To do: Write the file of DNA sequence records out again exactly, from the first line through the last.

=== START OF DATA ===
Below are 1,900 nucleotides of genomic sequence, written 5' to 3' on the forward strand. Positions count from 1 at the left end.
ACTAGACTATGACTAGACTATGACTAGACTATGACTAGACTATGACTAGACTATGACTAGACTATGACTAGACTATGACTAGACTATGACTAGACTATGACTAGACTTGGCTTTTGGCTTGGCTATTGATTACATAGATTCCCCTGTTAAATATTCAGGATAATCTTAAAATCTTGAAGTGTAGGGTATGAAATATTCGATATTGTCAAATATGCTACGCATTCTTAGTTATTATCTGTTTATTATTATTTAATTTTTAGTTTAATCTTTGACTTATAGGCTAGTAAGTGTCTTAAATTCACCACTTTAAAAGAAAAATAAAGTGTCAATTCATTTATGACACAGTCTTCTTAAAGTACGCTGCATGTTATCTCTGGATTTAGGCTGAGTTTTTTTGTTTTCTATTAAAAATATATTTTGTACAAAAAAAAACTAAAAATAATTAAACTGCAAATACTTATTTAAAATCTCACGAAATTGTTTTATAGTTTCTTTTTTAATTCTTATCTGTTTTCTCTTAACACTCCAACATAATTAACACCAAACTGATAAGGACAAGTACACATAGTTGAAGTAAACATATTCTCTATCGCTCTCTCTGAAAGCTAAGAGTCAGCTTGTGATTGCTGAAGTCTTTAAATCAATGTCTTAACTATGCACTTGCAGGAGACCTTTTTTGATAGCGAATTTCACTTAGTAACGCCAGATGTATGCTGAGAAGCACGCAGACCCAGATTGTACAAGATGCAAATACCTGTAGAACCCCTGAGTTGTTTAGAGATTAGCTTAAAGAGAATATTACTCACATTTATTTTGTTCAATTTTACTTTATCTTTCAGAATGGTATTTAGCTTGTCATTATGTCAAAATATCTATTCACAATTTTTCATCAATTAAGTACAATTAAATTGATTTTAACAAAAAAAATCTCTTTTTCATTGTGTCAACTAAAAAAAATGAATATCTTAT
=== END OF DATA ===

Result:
Below are 1,900 nucleotides of genomic sequence, written 5' to 3' on the forward strand. Positions count from 1 at the left end.
ACTAGACTATGACTAGACTATGACTAGACTATGACTAGACTATGACTAGACTATGACTAGACTATGACTAGACTATGACTAGACTATGACTAGACTATGACTAGACTTGGCTTTTGGCTTGGCTATTGATTACATAGATTCCCCTGTTAAATATTCAGGATAATCTTAAAATCTTGAAGTGTAGGGTATGAAATATTCGATATTGTCAAATATGCTACGCATTCTTAGTTATTATCTGTTTATTATTATTTAATTTTTAGTTTAATCTTTGACTTATAGGCTAGTAAGTGTCTTAAATTCACCACTTTAAAAGAAAAATAAAGTGTCAATTCATTTATGACACAGTCTTCTTAAAGTACGCTGCATGTTATCTCTGGATTTAGGCTGAGTTTTTTTGTTTTCTATTAAAAATATATTTTGTACAAAAAAAAACTAAAAATAATTAAACTGCAAATACTTATTTAAAATCTCACGAAATTGTTTTATAGTTTCTTTTTTAATTCTTATCTGTTTTCTCTTAACACTCCAACATAATTAACACCAAACTGATAAGGACAAGTACACATAGTTGAAGTAAACATATTCTCTATCGCTCTCTCTGAAAGCTAAGAGTCAGCTTGTGATTGCTGAAGTCTTTAAATCAATGTCTTAACTATGCACTTGCAGGAGACCTTTTTTGATAGCGAATTTCACTTAGTAACGCCAGATGTATGCTGAGAAGCACGCAGACCCAGATTGTACAAGATGCAAATACCTGTAGAACCCCTGAGTTGTTTAGAGATTAGCTTAAAGAGAATATTACTCACATTTATTTTGTTCAATTTTACTTTATCTTTCAGAATGGTATTTAGCTTGTCATTATGTCAAAATATCTATTCACAATTTTTCATCAATTAAGTACAATTAAATTGATTTTAACAAAAAAAATCTCTTTTTCATTGTGTCAACTAAAAAAAATGAATATCTTAT